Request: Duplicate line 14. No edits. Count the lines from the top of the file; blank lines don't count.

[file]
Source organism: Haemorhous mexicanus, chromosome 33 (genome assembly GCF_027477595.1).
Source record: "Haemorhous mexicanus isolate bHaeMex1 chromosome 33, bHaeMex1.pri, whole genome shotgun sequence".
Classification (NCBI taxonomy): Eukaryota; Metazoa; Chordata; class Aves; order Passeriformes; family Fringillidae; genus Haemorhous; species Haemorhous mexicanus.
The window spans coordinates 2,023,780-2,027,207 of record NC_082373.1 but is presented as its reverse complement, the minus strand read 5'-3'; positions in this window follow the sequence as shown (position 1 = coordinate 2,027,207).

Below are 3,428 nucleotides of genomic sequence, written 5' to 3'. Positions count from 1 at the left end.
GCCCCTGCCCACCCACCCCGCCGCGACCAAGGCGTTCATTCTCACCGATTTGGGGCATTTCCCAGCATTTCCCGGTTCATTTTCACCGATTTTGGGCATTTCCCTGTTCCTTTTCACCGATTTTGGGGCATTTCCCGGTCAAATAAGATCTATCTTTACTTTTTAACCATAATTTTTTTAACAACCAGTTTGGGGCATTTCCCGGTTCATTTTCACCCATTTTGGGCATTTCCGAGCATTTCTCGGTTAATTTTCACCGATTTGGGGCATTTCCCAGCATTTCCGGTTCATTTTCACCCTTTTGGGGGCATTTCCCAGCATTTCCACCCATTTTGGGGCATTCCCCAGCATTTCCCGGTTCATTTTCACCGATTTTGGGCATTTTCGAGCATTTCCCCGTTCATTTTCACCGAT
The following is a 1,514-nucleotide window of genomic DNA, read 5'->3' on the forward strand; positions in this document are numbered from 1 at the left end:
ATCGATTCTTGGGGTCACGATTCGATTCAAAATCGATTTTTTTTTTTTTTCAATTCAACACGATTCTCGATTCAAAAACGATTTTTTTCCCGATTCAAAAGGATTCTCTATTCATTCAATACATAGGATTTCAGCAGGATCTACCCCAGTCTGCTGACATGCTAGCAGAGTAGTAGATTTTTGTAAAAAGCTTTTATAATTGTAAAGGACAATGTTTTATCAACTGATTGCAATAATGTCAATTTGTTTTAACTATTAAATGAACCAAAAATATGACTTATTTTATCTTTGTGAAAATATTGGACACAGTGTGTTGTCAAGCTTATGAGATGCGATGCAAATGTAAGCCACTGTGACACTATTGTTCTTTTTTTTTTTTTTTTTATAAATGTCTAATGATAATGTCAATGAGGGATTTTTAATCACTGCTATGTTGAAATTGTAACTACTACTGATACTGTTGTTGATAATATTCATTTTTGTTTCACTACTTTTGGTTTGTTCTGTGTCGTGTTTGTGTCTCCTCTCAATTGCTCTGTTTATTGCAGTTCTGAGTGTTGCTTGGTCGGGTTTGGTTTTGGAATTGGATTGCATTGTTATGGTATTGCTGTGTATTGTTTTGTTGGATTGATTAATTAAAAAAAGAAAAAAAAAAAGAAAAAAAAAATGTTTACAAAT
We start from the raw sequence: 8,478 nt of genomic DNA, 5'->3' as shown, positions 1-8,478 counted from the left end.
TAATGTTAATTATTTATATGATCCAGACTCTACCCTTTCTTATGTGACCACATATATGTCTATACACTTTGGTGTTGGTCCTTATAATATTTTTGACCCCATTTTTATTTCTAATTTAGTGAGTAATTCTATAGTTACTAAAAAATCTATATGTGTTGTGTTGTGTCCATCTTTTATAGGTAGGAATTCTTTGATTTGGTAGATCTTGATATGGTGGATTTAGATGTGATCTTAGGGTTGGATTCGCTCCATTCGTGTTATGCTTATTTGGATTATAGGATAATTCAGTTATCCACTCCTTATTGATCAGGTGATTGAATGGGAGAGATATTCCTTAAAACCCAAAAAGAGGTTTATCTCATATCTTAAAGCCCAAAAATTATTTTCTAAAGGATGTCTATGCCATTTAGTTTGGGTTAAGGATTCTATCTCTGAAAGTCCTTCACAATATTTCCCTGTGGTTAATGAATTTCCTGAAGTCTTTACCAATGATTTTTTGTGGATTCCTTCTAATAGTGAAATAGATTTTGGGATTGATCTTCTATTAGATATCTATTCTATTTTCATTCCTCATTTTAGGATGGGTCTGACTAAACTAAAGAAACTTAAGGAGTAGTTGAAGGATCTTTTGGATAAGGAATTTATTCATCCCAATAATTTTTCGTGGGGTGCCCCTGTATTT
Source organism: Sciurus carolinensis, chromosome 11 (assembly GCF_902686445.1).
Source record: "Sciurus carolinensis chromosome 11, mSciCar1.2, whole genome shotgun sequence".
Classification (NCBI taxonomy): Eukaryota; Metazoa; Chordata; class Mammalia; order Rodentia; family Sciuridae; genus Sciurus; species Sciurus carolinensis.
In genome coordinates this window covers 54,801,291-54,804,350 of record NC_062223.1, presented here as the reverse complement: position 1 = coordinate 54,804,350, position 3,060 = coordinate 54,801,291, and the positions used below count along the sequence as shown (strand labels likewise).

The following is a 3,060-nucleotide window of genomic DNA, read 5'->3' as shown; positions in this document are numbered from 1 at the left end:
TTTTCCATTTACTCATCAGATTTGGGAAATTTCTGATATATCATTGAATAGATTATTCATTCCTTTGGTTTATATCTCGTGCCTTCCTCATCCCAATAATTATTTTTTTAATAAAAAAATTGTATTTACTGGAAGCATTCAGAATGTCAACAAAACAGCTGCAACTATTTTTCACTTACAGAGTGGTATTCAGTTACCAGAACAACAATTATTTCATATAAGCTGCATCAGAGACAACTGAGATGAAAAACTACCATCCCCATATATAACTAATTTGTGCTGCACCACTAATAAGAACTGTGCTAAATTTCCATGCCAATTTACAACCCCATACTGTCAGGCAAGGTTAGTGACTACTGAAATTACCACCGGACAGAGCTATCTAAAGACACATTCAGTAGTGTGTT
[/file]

In genome coordinates this window covers 54,801,291-54,804,350 of record NC_062223.1, presented here as the reverse complement: position 1 = coordinate 54,804,350, position 3,060 = coordinate 54,801,291, and the positions used below count along the sequence as shown (strand labels likewise).